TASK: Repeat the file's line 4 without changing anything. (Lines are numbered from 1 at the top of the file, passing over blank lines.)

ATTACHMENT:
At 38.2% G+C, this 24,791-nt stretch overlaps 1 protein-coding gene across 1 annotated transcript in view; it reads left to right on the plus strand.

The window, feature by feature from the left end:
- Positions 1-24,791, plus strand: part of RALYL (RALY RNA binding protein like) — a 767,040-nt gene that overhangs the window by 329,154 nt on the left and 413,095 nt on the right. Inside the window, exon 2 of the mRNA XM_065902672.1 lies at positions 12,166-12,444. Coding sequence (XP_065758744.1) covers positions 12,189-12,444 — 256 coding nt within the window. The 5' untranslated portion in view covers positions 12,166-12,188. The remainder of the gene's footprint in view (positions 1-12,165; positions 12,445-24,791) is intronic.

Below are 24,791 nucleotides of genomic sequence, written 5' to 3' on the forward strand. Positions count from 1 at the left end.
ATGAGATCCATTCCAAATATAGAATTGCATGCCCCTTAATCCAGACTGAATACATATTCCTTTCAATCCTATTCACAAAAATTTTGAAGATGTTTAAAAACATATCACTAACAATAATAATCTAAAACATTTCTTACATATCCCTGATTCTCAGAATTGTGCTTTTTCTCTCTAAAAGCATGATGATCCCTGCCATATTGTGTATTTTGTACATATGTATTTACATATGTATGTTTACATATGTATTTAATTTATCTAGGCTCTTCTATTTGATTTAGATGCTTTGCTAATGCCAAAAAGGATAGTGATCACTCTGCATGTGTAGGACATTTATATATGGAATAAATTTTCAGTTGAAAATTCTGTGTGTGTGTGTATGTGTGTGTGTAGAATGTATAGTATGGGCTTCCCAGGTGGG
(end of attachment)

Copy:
Below are 24,791 nucleotides of genomic sequence, written 5' to 3' on the forward strand. Positions count from 1 at the left end.